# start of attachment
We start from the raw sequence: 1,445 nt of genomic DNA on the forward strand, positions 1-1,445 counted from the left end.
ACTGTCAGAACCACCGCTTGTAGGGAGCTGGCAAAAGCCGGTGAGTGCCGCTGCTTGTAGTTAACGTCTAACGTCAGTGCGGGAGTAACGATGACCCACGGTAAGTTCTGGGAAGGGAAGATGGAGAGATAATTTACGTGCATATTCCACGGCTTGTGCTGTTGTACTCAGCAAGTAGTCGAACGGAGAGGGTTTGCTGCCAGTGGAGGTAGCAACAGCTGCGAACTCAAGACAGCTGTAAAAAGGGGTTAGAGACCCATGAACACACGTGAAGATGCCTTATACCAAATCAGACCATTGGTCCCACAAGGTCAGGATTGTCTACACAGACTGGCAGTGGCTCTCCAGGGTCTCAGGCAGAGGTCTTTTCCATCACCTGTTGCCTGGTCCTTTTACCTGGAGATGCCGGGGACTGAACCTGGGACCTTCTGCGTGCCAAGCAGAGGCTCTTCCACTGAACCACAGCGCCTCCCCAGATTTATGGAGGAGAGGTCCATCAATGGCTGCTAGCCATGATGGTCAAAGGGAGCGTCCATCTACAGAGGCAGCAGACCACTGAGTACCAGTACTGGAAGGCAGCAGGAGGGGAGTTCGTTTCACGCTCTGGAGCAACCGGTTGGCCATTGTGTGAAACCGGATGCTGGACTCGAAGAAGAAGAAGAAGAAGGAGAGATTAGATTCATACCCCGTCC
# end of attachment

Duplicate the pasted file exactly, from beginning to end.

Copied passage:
We start from the raw sequence: 1,445 nt of genomic DNA on the forward strand, positions 1-1,445 counted from the left end.
ACTGTCAGAACCACCGCTTGTAGGGAGCTGGCAAAAGCCGGTGAGTGCCGCTGCTTGTAGTTAACGTCTAACGTCAGTGCGGGAGTAACGATGACCCACGGTAAGTTCTGGGAAGGGAAGATGGAGAGATAATTTACGTGCATATTCCACGGCTTGTGCTGTTGTACTCAGCAAGTAGTCGAACGGAGAGGGTTTGCTGCCAGTGGAGGTAGCAACAGCTGCGAACTCAAGACAGCTGTAAAAAGGGGTTAGAGACCCATGAACACACGTGAAGATGCCTTATACCAAATCAGACCATTGGTCCCACAAGGTCAGGATTGTCTACACAGACTGGCAGTGGCTCTCCAGGGTCTCAGGCAGAGGTCTTTTCCATCACCTGTTGCCTGGTCCTTTTACCTGGAGATGCCGGGGACTGAACCTGGGACCTTCTGCGTGCCAAGCAGAGGCTCTTCCACTGAACCACAGCGCCTCCCCAGATTTATGGAGGAGAGGTCCATCAATGGCTGCTAGCCATGATGGTCAAAGGGAGCGTCCATCTACAGAGGCAGCAGACCACTGAGTACCAGTACTGGAAGGCAGCAGGAGGGGAGTTCGTTTCACGCTCTGGAGCAACCGGTTGGCCATTGTGTGAAACCGGATGCTGGACTCGAAGAAGAAGAAGAAGAAGGAGAGATTAGATTCATACCCCGTCC